Considerable guidance is found in Systems Operations, supra, which was a product disparagement case which the Court of Appeals conceived would be treated in New Jersey much like a defamation claim, and, where multiple jurisdictions were involved, likely to treat the conduct complained of as a form of aggregate publication calling for application of the substantive law of the state where the person defamed is based or domiciled, and see, on this point, Prager v. American Broadcasting Co., Inc., 569 F. Supp. 1229, at 1232-1233 (D-N.J., 1983), which also directs attention to N.J.Ev. Rule 9(3), last sentence, directing that in the absence of proof of the tenor of the law of another jurisdiction, the law of New Jersey is to be applied.
The evidence rule is not a rule of procedure. Both the New Jersey Legislature in enacting The Evidence Act, 1960, N.J.P.L. 1960, c. 52, N.J.S.A. 2A:84A-1, et seq., and the Congress in enacting the Federal Rules of Evidence, Pub.L. 93-595, 88 Stat.1926, took the position that evidence rules were substantive law not within the authority of the respective Supreme Courts to promulgate rules of practice and procedure. See the brief history and analysis in Wearly v. F.T.C., 462 F. Supp. 589, at pp. 595-596 (D-N.J.1978).
In fact, the last sentence of N.J.Ev. Rule 9(3) largely derives from N.J.S.A. 2A:82-27, which was enacted as N.J.R.S. 2:98-28 (1941) and was the first section of the Uniform Act on Judicial Notice of Foreign Law.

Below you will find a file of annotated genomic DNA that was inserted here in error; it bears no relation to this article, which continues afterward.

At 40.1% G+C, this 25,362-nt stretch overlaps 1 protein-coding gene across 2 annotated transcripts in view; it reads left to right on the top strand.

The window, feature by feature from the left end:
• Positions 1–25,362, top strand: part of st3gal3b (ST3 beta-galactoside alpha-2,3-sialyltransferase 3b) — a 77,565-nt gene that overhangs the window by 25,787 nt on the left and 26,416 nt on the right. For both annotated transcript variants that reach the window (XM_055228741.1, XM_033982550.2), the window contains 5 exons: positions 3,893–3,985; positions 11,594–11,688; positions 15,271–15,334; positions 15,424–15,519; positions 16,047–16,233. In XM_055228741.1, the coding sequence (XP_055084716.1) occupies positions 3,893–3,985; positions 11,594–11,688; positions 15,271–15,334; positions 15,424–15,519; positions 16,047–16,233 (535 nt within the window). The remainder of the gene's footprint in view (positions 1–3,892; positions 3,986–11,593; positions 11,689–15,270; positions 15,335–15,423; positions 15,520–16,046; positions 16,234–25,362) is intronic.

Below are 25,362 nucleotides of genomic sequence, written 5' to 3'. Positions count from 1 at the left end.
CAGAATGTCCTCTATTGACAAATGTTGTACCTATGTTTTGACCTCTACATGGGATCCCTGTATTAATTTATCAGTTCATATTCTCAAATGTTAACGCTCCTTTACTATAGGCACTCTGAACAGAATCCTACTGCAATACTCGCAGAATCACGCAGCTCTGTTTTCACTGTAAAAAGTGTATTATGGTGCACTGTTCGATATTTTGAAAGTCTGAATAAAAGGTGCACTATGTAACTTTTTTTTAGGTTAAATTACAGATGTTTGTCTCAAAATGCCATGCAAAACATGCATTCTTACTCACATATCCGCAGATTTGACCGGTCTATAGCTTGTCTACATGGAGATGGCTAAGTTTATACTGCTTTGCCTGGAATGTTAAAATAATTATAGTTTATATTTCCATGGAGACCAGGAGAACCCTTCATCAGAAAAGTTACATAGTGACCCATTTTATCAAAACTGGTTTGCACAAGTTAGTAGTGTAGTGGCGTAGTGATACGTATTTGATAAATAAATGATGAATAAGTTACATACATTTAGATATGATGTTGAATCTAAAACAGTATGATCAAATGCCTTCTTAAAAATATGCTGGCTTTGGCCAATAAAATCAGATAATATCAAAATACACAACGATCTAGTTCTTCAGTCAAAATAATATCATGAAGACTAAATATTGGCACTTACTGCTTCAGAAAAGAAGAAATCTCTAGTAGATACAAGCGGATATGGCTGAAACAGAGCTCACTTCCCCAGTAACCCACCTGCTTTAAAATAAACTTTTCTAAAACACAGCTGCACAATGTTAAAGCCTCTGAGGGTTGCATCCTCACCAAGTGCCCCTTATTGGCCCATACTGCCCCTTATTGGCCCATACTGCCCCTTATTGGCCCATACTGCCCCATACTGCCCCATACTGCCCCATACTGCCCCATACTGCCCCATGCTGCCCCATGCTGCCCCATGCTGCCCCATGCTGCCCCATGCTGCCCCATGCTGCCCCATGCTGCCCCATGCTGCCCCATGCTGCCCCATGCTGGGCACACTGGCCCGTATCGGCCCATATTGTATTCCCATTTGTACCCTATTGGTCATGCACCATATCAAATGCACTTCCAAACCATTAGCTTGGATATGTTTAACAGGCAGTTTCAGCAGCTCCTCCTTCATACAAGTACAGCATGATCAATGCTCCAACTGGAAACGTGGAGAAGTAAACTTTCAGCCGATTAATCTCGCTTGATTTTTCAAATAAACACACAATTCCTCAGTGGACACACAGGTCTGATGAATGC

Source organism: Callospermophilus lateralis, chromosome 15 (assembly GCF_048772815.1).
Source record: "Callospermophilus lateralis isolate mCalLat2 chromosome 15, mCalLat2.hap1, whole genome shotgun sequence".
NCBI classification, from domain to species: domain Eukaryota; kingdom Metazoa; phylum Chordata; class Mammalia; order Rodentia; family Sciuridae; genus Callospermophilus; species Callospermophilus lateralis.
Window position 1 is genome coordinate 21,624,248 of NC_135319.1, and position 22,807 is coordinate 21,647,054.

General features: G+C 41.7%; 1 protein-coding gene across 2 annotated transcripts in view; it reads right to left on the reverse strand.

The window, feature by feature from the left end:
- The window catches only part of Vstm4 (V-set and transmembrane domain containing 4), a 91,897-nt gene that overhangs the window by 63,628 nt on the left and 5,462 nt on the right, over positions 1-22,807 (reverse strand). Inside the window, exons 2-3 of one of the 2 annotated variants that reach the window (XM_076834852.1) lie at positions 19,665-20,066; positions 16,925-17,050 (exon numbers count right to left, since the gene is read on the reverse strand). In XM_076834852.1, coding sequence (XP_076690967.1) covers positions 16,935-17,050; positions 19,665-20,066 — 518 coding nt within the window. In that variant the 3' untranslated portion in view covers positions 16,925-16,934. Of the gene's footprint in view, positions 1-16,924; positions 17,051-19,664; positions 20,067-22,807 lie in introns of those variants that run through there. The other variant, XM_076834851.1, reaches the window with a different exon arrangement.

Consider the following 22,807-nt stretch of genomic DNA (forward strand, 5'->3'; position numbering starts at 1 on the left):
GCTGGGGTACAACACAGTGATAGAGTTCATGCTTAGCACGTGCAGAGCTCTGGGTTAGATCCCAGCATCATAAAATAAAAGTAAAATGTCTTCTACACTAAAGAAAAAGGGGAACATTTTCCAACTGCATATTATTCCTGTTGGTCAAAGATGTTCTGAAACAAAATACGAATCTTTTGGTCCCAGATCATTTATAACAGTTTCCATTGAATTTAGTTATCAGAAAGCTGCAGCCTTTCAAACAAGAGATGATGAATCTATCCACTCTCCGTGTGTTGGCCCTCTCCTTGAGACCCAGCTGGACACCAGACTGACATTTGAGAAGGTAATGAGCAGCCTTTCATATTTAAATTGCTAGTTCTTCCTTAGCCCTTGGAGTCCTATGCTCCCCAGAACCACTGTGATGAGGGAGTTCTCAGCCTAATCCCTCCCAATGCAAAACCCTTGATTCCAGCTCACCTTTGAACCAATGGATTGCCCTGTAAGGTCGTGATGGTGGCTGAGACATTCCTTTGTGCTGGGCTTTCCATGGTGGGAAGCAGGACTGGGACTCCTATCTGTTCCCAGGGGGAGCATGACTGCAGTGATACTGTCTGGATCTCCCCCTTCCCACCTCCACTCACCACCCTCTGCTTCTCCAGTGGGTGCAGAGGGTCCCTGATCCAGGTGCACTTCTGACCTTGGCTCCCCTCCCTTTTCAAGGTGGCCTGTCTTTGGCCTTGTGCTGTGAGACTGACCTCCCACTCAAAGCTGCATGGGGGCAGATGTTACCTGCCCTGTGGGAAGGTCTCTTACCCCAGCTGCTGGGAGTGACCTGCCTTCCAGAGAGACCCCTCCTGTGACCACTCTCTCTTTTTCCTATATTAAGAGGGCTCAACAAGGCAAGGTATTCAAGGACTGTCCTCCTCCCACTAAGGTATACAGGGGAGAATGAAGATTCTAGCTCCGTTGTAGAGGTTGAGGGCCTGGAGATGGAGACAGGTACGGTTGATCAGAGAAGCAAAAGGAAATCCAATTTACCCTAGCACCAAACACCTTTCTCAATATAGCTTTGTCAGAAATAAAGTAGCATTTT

The prospect of attempting to apply the unfair competition law of all the various *560 jurisdictions in which there are customers who have bought from Natural or Roots is the same as that discussed in Systems Operations, and the analysis of the Court of Appeals there on the question of what law New Jersey would apply is sound and applicable here.
No party attempted even to claim that the law of a jurisdiction other than New Jersey should be applied to the state law claim, much less to provide any basis for taking judicial notice of the law of sister states. The main New Jersey decisions on this subject are found in Comment 14 to N.J.Ev. Rule 9(3) in the New Jersey Rules of Evidence, 1983 Edition (Gann Law Books), pp. 87-88.
Finally, the court observes that the only federal trademark law involved is that connected with § 43(a) of the Lanham Act, 15 U.S.C. § 1125(a), the so-called federal unfair competition law. Neither side made any claim of direct infringement of a registered mark under § 32 of the Lanham Act, 15 U.S.C. § 1114. Natural cannot because the two registrations it relies on are barred, and will now be ordered cancelled, and Roots cannot because it never did secure issuance of a federal registration. The distinction between the two provisions is discussed in Inwood Laboratories v. Ives Laboratories, 456 U.S. 844, 102 S. Ct. 2182, 72 L. Ed. 2d 606 (1982).
As noted in The Trademark Cases, supra,
"The right to adopt and use a symbol or a device to distinguish the goods or property made or sold by the person whose mark it is, to the exclusion of the use of that symbol by other persons, has long been recognized by the common law and the chancery courts of England and of this country, and by the statutes of some of the States. It is a property right, for which damages may be recovered in an action at law, and the violation of which will be enjoined by a court of equity, with compensation for past infringement. This property and the exclusive right to its use were not created by the Act of Congress and do not now depend upon that Act for their enforcement. The whole system of trade-mark property and the civil remedies for its protection existed long anterior to the Act of Congress, and remain in full force since its passage." 100 U.S. at 92.